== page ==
It’s time to change the tone in which the wine industry is presented.
Start by influencing your own surroundings and community.
This week I met a journalist who was recently tasked with writing about the business of the wine industry for one of the national newspapers, without having any real experience or exposure to the world of wine. She contacted me to get a sense of the industry landscape and I thought it would make a good impression to meet at one of the many venues where the actual landscape is breathtaking.
But when you talk to a business-focussed outsider, you quickly realise that the trade of the drink of gods is perhaps not perceived to be as glorious as many of us would like to believe. The wine industry headlines seen by the average South African that week comprised fires, under-paid workers and shocking online comments by a racist fool who says that he works in the wine industry.
With that backdrop, not even the actual landscapes help much. It’s time to consciously change the industry tone – particularly in terms of the impressions made to the broader public. There is an overwhelming treasure chest of good stories that should drown out the bad wrap that the industry has endured.
The winner of this year’s 1659 medal of honour, Fairview’s Charles Back, is case in point. During his tenure, Fairview’s workers corps grew from 17 to more than 500. There is a strong focus on sustainably growing skills at Fairview. This has not only advanced the many individuals who have built a career at the farm, but the resulting commitment, productivity and innovation is still a driving force in this dynamic business.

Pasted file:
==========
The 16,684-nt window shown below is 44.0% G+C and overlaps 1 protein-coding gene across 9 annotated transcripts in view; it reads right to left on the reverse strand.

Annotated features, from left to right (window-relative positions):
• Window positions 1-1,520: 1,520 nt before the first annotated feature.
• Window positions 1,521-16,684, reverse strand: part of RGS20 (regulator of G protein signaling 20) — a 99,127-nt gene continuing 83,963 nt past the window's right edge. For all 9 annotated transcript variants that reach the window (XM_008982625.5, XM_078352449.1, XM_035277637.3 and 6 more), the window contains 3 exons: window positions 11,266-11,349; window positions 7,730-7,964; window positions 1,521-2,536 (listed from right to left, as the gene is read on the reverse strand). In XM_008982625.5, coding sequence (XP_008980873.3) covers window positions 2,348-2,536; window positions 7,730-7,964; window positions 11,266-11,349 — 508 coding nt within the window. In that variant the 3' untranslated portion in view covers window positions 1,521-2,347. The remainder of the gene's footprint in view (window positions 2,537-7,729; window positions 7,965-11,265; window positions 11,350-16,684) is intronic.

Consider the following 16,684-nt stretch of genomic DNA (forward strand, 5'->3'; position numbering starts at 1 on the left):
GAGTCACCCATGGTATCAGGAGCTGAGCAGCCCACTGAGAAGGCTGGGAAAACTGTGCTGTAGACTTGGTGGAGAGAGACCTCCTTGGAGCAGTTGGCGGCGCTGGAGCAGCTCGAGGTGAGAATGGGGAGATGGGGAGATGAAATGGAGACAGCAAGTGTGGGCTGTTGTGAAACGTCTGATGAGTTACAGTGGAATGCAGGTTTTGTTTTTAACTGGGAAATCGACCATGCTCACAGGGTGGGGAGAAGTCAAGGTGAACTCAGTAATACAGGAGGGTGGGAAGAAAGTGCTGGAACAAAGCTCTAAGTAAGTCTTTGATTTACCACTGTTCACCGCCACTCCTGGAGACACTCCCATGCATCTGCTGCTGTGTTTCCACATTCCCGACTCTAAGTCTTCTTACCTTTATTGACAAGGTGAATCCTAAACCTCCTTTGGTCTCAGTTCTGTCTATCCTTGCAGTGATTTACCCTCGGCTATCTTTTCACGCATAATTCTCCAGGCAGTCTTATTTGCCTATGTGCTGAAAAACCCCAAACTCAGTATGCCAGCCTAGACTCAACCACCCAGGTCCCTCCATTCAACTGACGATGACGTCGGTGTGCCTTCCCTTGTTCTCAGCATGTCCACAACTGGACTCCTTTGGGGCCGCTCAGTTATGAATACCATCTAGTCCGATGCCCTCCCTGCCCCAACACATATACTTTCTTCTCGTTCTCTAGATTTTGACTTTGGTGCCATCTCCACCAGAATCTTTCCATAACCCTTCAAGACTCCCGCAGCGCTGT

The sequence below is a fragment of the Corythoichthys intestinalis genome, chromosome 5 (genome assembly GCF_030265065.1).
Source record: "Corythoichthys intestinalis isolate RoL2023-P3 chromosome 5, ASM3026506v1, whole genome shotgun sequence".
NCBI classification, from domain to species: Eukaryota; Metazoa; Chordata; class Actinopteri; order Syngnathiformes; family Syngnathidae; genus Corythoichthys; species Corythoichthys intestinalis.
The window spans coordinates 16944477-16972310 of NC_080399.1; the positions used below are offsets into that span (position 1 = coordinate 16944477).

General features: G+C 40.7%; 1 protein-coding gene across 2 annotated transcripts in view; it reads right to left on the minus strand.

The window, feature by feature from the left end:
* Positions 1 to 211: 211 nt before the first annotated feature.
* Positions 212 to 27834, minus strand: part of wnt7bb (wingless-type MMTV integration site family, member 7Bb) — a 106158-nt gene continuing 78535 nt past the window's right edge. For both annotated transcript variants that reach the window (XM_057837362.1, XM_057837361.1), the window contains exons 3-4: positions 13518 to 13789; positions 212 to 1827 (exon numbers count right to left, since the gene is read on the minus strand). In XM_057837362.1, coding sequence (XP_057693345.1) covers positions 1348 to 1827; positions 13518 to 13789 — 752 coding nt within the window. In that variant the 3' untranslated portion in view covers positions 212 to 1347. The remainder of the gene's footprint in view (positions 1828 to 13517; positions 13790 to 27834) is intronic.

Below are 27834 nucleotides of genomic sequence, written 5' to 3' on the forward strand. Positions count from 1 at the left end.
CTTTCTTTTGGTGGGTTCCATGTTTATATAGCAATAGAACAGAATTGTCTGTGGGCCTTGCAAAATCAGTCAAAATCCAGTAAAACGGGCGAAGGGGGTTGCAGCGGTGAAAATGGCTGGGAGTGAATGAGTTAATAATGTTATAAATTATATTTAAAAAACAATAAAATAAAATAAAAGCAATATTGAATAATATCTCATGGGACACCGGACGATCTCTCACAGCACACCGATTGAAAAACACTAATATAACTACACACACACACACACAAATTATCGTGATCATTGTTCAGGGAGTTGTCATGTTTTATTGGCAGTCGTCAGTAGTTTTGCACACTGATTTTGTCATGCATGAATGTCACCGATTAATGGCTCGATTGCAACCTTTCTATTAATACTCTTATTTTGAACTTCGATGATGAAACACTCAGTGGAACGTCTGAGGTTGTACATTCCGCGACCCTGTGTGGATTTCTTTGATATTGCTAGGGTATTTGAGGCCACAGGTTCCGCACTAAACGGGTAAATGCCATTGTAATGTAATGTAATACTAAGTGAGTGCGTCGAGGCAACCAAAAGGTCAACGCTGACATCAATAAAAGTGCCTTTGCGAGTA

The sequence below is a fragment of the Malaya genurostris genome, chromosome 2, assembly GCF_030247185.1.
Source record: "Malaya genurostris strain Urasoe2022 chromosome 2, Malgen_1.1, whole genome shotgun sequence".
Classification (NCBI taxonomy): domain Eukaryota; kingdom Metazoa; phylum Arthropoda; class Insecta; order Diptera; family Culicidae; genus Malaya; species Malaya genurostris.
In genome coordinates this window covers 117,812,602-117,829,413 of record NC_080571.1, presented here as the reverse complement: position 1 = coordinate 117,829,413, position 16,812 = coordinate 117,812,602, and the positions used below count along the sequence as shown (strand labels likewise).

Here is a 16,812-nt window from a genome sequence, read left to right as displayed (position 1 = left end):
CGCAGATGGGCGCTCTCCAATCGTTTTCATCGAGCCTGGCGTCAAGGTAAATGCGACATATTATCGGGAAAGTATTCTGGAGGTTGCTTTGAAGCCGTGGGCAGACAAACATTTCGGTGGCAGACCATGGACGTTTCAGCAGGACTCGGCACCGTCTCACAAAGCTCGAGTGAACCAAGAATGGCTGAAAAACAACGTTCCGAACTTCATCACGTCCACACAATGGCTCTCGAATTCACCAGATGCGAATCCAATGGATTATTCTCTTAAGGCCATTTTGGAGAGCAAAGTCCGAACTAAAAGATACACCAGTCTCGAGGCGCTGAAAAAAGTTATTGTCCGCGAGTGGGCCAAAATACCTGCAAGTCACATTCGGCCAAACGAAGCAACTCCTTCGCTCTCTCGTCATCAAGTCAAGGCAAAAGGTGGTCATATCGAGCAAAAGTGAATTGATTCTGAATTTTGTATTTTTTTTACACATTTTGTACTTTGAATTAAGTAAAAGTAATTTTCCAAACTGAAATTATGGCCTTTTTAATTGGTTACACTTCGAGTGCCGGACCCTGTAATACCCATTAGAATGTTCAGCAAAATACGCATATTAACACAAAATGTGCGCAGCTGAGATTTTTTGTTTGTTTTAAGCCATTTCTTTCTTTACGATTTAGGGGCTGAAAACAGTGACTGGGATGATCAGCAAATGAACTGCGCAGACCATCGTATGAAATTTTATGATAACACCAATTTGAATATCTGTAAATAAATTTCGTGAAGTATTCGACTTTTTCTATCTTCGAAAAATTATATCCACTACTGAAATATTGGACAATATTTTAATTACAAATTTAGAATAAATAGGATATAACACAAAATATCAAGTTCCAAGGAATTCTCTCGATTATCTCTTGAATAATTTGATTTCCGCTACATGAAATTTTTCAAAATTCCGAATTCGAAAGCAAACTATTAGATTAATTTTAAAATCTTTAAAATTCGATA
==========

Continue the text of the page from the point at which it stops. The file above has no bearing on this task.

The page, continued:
When I asked Charles what worries him about the South African wine industry, he said that he rather focusses on the things that he can influence, instead of pondering those aspects that are beyond his control. With that approach he by no means discounted the importance of the messy state of global and local politics, but his focus has been on his direct surroundings and community. And through this his influence has expanded to benefit hundreds of families.
Successful entrepreneurs have never been known by negativity. They also determine their own destiny, instead of waiting for circumstances to change to their liking and then complaining if it doesn’t. Do these tendencies sound familiar?
Just before this magazine went to print, the Cape Wine Auction, sponsored by Nedbank Private Wealth, broke its own record by raising a staggering R22.3 million, which will be allocated to 22 beneficiaries who make a profound impact on education and the lives of children in the Cape Winelands. How’s that for influencing your direct surroundings!
These are the stories that the wine industry needs to be known by. The tone in which the industry is presented will also influence the way that consumers, government and investors perceive and respond to it. The consumer is more likely to buy another bottle, government should consider offering more support to it and investors are more likely to stem the tide of a shrinking industry.
And if you’re thinking that I’m suggesting that we take the ostrich head-in-the-soil approach by ignoring concerns and focusing only on niceties, think again. In fact, it’s high time that players in the wine industry take stronger actions against those responsible for the negative perception of the wine industry. This is indeed part of that sphere that we can and should influence.